History of Weymouth Golf Club
There is now documented evidence that golf was first played at Weymouth in 1876, reported in a periodical called “The Field” a newspaper for country gentlemen. The site was located at East Chickerell between what is now the Wessex football stadium and Coldharbour. Golf continued to be played there through the turn of the century but in 1905 the local council wanting to get in on the rapidly popular sport commissioned J H Taylor to review golf in the area and as a result “Weymouth, Dorchester and County Golf Club” was founded, what we know today as “Came Down Golf Club.” Five Weymouth businessmen, unhappy with the set-up at the new club formed a syndicate, leased the land where Weymouth Golf Club is today and commissioned James Braid, a winner of the Open and a course architect to design a course, very similar to what it is today and golf was first played here in March 1910.
Financial difficulties following the First World War forced the “Syndicate” to sell the concern to the Town Council in 1922 and it has continued ever since. Following the sale of the golf club in 1922 golf continued under the administration of the Town Council, the members having no say in the running of the club. A “collection of municipal ticket holders” were appointed to run and record competitions only, their authority limited to just that.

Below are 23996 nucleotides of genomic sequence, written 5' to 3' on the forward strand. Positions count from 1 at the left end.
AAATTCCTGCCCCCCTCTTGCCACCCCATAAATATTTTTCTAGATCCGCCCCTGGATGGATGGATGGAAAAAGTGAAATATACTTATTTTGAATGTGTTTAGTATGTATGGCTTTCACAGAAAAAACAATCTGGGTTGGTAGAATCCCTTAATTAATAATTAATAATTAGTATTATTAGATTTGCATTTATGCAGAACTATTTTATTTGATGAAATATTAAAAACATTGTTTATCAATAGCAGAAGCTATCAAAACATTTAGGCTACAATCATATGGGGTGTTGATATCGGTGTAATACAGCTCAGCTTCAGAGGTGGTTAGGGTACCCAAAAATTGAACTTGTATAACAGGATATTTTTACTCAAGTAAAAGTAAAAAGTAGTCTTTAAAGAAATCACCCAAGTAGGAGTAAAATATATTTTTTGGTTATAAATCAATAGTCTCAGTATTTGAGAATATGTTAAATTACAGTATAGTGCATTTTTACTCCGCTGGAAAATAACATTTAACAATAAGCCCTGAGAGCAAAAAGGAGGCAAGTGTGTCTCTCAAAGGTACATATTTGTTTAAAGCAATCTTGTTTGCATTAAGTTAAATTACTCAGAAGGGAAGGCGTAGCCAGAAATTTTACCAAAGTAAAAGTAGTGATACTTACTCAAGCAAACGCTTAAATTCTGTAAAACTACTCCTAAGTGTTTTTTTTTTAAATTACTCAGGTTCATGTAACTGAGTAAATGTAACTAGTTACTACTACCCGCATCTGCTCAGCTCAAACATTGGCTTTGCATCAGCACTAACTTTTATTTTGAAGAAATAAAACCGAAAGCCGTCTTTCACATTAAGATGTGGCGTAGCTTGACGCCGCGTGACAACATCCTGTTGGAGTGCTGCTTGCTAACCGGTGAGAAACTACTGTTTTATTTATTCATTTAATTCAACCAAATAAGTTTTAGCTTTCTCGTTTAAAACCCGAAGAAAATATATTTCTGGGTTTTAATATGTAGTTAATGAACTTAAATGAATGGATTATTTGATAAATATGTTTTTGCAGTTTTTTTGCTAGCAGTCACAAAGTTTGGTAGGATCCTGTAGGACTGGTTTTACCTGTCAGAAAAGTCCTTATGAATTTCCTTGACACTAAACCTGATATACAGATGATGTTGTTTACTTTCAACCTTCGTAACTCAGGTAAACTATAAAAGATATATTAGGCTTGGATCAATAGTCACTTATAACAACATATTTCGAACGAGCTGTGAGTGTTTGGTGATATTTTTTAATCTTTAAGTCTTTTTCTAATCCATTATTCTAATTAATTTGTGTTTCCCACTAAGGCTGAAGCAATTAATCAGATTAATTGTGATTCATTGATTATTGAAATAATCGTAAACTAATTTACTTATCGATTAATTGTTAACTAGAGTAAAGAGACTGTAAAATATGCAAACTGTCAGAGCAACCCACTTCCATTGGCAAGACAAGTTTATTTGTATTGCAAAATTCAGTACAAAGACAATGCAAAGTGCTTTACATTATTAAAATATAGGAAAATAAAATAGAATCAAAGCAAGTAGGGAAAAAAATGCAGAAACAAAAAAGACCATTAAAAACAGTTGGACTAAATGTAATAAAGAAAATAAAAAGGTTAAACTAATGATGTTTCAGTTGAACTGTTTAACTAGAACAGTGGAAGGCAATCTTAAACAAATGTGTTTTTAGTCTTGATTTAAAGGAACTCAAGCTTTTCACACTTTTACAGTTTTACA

In 1937, Walter Hagan ( a winner of The Open) and Joe Kirkwood from Australia played a match at Weymouth with Hagan coming out the winner. During the Second World War, the golf club again saw the plough with much of the course being planted for potatoes, but golf continued on the remaining holes.
In 1953 the course was restored to its full 18 holes and was celebrated by an exhibition match between the three Whitcombe brothers and the Weymouth professional Fred Beets. Fred came to Weymouth Golf Club in 1913 from Norfolk and over the next 47 years as well as being the club professional did such things as greenkeeping, secretarial, cleaning, served in the bar and many other duties as and when required. His loyalty to Weymouth Golf Club is unsurpassed and on his “official” retirement in 1960 was made an Honorary Member of the club. A memorial to Fred stands on the practise putting green. In 1963, members worried about the course being shut down by the Town Council, decided to make an offer to the Council to take over the lease of the course and in 1965 “Weymouth Golf Club Limited” took over. During the eighties the club negotiated a 100 year lease from the Council and at the same time the layout of the holes saw a major revision when the town’s relief road was constructed across the bottom of the course. The final episode in the club’s history to date occurred in 1993, when the members moved into a magnificent new clubhouse with all its splendid facilities.
Major improvements to the course in recent years allows Weymouth Golf Club to boast of a course with exceptional quality. Weymouth Golf Club also retained the Team Cup.